Smoke damage to grapes is the latest blow to California wine industry

Thick smoke from the Glass Fire settles among rows of grapes at a vineyard in Napa Valley on Sept. 29. (Samuel Corum/AFP via Getty Images)

It’s been a terrible year for California’s wine industry, and it is continuing to get worse.

The year started off with a glut of grapes in the market that was hurting the price of wine. Then COVID-19 cut wine sales drastically and sickened workers. And now there are the fires.

Wildfires have already damaged or destroyed property at more than a dozen wineries in Napa and Sonoma. And countless acres of grapes are facing the possibility of smoke damage, which means they may never be turned into wine.

Guillermo Herrera and his wife, Angelica, run the Herencia del Valle company in Napa Valley. Here’s how Herrera summed up the year: “It’s just one thing after another. 2020 is the worst thing I’ve seen in my life, and I’ve been doing this for 20 years.”

Herrera runs a crew of up to 100 workers to manage vineyards for other wineries. His workers were recently loading up boxes to harvest grapes that growers wanted to try and pick before they got too much exposure to smoke.

“Smoke taint”
“Smoke taint,” as it is called in the industry, can ruin wine. And with about 4 million acres already burned in the state this year, there has been a lot of smoke hanging around the vines. This is endangering the livelihood of the workers who harvest and make wine, some 65,000 people in the state, according to the Wine Institute, a California-based advocacy group.

Because of the threat of smoke taint, many winemakers are refusing to buy grapes from growers. If winemakers grow their own grapes, many are opting to leave them on the vine in hope of collecting insurance money if the grapes are found to have smoke taint. All this means people doing the harvesting are out of work.

“I’m getting calls left and right, day in day out, of folks looking to work,” Herrera said. “Five or six of my clients aren’t going to pick any of their fruit this year. Zero.”

John Aguirre, president of the California Association of Winegrape Growers, said it is unfortunate that winemakers are deciding not to take grapes because that puts all of the liability on the growers. He said growers and winemakers should work out a deal to make the wine and split liability costs if it turns out the wine is tainted.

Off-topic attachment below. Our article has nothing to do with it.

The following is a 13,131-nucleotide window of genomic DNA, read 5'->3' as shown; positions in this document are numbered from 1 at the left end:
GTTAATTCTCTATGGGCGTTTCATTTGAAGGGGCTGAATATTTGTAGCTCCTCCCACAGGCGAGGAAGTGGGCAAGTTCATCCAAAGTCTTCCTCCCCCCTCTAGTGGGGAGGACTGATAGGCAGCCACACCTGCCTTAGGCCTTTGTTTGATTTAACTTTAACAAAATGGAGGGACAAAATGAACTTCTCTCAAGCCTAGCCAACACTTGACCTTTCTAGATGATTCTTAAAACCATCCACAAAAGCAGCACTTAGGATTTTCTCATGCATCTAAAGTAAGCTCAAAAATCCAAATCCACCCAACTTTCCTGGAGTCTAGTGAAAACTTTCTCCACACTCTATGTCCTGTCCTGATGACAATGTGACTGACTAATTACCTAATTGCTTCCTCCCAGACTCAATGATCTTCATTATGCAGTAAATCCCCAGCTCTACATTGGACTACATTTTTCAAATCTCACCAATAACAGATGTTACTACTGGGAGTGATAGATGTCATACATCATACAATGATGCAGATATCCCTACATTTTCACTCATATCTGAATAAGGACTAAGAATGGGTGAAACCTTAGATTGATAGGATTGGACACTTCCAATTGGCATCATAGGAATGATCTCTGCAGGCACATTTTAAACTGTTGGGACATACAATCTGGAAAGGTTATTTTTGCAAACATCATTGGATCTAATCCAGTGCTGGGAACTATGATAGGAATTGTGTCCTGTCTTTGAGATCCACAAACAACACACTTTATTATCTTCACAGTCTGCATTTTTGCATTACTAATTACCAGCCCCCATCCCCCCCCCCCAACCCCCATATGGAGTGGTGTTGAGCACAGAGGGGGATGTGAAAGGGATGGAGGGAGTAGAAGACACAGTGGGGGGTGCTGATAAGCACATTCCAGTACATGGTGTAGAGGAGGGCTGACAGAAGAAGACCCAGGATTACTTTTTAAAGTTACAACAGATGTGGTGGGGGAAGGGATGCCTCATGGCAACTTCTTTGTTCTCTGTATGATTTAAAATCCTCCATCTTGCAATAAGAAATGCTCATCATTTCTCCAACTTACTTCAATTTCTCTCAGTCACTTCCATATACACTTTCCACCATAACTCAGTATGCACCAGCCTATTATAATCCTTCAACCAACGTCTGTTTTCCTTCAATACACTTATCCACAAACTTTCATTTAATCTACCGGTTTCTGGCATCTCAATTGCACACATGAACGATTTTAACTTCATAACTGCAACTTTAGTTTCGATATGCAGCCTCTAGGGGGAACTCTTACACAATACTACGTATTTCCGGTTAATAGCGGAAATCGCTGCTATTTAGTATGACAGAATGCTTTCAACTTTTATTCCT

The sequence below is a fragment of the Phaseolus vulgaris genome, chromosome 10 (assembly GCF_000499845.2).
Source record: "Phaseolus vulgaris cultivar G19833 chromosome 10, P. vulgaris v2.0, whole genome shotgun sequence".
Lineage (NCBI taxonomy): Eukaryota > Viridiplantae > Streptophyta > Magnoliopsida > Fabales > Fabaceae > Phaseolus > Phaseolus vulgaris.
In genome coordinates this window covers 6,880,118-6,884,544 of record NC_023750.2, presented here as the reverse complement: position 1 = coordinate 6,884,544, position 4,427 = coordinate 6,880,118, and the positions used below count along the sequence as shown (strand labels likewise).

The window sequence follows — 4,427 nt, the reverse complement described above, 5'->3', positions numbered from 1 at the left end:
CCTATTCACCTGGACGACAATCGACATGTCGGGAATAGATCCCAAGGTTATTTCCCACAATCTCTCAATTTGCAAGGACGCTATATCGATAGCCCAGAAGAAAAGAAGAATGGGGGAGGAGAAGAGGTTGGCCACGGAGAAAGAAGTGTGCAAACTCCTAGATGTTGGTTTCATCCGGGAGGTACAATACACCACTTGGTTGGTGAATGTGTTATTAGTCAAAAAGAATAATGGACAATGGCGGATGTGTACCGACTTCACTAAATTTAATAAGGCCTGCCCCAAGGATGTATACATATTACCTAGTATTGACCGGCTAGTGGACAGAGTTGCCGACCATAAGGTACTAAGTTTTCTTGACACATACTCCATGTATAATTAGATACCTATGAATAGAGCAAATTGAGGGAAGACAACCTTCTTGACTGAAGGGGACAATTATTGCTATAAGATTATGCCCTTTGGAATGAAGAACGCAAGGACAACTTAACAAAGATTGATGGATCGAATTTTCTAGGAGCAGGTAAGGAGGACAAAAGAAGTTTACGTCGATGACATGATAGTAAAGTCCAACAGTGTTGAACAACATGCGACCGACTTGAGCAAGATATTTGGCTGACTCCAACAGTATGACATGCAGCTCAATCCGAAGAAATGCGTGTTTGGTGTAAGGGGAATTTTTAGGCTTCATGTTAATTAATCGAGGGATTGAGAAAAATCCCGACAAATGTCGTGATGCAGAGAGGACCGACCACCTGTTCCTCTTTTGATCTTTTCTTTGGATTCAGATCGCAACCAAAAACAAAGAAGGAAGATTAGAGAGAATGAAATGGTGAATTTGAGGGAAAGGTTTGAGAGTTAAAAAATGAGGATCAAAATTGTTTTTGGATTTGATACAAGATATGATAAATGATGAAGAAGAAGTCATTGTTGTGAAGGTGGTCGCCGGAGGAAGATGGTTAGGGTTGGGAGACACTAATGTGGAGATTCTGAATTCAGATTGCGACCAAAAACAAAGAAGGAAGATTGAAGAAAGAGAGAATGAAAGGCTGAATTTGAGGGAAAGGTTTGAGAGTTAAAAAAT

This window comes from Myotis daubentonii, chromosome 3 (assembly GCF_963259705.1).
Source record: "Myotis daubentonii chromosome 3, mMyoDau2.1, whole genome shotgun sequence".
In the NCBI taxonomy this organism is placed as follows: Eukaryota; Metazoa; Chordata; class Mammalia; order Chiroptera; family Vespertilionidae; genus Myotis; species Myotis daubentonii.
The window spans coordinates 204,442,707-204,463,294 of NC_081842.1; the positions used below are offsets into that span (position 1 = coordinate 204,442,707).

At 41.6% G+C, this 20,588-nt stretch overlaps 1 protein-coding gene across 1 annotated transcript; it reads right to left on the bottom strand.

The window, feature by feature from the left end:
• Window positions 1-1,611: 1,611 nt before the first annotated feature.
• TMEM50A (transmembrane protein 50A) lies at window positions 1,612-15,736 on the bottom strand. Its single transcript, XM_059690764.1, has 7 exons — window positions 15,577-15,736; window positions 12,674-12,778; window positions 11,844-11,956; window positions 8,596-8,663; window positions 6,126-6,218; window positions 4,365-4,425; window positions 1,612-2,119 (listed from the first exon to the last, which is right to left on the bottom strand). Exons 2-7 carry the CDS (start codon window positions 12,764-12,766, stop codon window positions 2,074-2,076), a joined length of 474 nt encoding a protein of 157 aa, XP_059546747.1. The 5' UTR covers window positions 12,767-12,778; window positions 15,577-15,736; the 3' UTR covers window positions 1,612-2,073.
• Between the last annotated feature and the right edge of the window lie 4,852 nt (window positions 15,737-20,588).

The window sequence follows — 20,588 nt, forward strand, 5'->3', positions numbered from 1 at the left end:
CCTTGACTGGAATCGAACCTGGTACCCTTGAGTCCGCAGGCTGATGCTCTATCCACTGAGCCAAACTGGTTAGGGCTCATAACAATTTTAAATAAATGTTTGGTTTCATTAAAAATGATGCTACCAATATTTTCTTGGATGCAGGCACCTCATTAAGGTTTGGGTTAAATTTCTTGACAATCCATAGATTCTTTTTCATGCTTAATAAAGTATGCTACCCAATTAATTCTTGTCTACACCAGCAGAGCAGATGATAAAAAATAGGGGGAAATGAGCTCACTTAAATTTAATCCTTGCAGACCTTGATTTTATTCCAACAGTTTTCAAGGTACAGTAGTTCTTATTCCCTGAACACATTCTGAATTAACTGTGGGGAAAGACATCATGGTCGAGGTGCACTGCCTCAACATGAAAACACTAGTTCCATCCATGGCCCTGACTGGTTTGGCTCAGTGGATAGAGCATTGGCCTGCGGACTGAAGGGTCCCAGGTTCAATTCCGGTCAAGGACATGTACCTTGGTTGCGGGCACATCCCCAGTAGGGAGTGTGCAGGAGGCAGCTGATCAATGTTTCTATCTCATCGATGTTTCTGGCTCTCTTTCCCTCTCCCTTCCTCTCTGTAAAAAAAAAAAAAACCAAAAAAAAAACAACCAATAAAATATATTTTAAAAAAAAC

This is especially true, Aguirre said, because the smoke damage may be far more limited than people fear. Depending on conditions like weather and days until harvest, many grapes hit by smoke might not affect the final product.

“In the vast majority of cases, these grapes will make great wine,” Aguirre said.

Grapes can be tested for smoke taint, but Aguirre said it can take 30 days to get results.

“There isn’t the ability to do testing and get results on a real-time basis to make decisions,” Aguirre said.

COVID-19 was already having a major impact on the industry. An analysis by Aguirre’s association calculates the pandemic has already caused $400 million in losses for a grape crop that’s usually worth $4 billion.

The association estimates the smoke could do just as much damage, or even more.

“It was difficult this year, and it’s going to be even harder next year,” said Enrique Lopez, who has a wine brand called Encanto Vineyards based in St. Helena. He also employs up to 100 people to harvest grapes.

COVID-19 impacted Lopez and his crew directly this spring. First a supervisor got sick with it in April. Then a foreman. And finally two crews from out of town tested positive. Lopez said he pays workers to quarantine if they feel sick.

In August, the coronavirus hit even closer to home. His own family started to become ill. First his wife. Then his baby, who was 9 months old. And finally his mother-in-law and himself. They all tested positive for COVID-19. They all recovered.

Mask protection
The workers who are out in the field now have to wear masks both for the smoke and a deadly virus that attacks the respiratory system. Even though conditions outside are dangerous, Herrera of Herencia del Valle said the workers have no choice if they want to make an income.

Many of the workers harvesting and making wine are people of color or immigrants. Some in the industry are undocumented and are blocked from access to unemployment benefits or any pandemic relief money.

Herrera said his priority right now is to make sure his employees have work. He’s taking jobs at lower pay for growers without insurance policies who are hoping to salvage their grapes before the chance of any more smoke damage.

“We have to make sure that our crop is saved and that we can continue to work that crop so we can eat and we can feed our families,” Herrera said.

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